Friday, September 14, 2018

Uncomfortable Truth

At his confirmation hearing, in response to a question from Repub senator Ted Cruz, Brett Kavanaugh stated

That was a group that was being, uh, forced to provide certain kinds of health coverage, uh, over their religious objection to their employees and, uh, under the Religious Freedom Restoration Act. The question was, first, whether there was a substantial burden on religious exercise and it seemed to me quite clearly it was. It was a technical matter of filling out a form. In that way, they said, filling out the form would make them complicit in the provision of the, uh, abortion-inducing drugs, that they were as a religious matter objected (sic) to.

Anna North of Vox explained

Priests for Life argued in Priests for Life v. U.S. Department of Health and Human Services that they should not be forced to abide by the contraceptive mandate because their “sincerely held beliefs prohibit them from providing, paying for, or impermissibly facilitating access to abortion-inducing products, contraceptives, and sterilization.”

They said that the religious accommodation offered by the Obama administration, which allowed religious groups to opt out of providing coverage for birth control by notifying either their insurers or the federal government, was not sufficient because it forced them to “contract with third parties that will provide payments for the objectionable products and services” and “submit documentation that, in their religious judgment, makes them complicit in the delivery of such payments.”

The DC Circuit Court of Appeals rejected their argument in 2015, but Kavanaugh supported their claim in a dissenting opinion.

"In context," North maintains,' it’s not totally clear whether Kavanaugh is endorsing Priests for Life’s claim that birth control causes abortion, or merely repeating it."

And after Judiciary Committee member and California Democrat Kamala Harris charged "this is a dog-whistle for going after birth control," Politifact maintained

In Harris’ tweet, Kavanaugh appears to believe birth control is an abortion-inducing drug. Does he? We’re not sure what he believes. He hasn't said so in the confirmation hearings. Harris’ tweet takes Kavanaugh’s statement out of context. Harris cut an important second out of the clip — the attribution. Kavanaugh said, "They said filling out the form would make them complicit in the provision of the abortion-inducing drugs that they were, as a religious matter, objecting to."

Politifact is "not sure what he believes" and North is "not totally clear whether Kavanaugh is endorsing Priests for Life's claim that birth control causes abortion..."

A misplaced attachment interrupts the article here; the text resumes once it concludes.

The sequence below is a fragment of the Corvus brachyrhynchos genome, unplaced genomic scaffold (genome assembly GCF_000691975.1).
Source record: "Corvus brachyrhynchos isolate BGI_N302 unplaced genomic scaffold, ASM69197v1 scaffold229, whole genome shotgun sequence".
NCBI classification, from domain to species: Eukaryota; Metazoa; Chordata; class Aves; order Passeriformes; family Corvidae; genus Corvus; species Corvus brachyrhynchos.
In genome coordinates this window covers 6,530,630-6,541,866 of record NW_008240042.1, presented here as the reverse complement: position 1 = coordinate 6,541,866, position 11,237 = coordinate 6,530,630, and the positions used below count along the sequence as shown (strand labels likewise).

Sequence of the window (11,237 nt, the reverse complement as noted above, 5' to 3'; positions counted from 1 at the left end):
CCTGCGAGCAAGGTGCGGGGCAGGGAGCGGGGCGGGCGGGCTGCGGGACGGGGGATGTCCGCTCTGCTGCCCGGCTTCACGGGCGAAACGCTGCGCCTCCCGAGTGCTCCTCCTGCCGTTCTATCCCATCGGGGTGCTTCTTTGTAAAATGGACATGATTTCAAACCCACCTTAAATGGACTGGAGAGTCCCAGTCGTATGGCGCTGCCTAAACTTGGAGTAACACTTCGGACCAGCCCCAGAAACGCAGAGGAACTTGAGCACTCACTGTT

Someone, however, is certain that the Judge believes birth control causes abortion. The plaintiff believes. Executive Director Janet Morana of Priests for Life writes

Abortion enthusiasts are in a huff because Supreme Court nominee Judge Brett Kavanaugh referred to contraception as “abortion-inducing drugs” when asked about his dissent in Priests for Life’s case against the Health and Human Services mandate.

Morana's science is very poor but her reading comprehension is very good. Brett Kavanaugh graduated from Georgetown Preparatory School, Yale University, and Yale University Law School.  He has written a lot of briefs and opinions while serving as a Supreme Court law clerk, in the Office of the Independent Counsel under Kenneth Starr, White House counsel's office under Albert Gonzalez, in private practice, and as a judge.

Most significantly, Kavanaugh knows how to fudge an answer. He appeared before the Judiciary the Judiciary Committee before approval to become a US District Judge and was coached very  thoroughly for the recent hearing once President Trump nominated him for the Supreme Court.

He knows the difference between "in that way, they said, filling out the form would make them complicit in the provision of the, uh, abortion-inducing drugs" and "in that way, they said, filling out the form would make them complicit in the provision of what they believe are abortion-inducing drugs."  Alternatively, he could have stated "... in the provision of what are quote abortion-inducing drugs unquote."

If the nominee wanted to make that distinction, he could have and would have.

But he didn't want to.  He wanted to reassure forced-birth advocates that he is as staunchly opposed to reproductive freedom as they are. Yet, senators Collins of Maine and Murkowski of Alaska would need something they could grab hold of, something which would allow them to claim that the nominee is not committed to overturning Roe v. Wade.

Kavanaugh gave it to them. Further, he worded his response as not to alarm that portion of the media which finds it incomprehensible or inconceivable that a Supreme Court justice would be philosophically opposed to contraception.

Judge Brett Kavanaugh was tapped for the US Supreme Court by arguably the greatest con-man in the recent history of American politics. Perhaps Donald Trump saw a little bit of himself in the guy.

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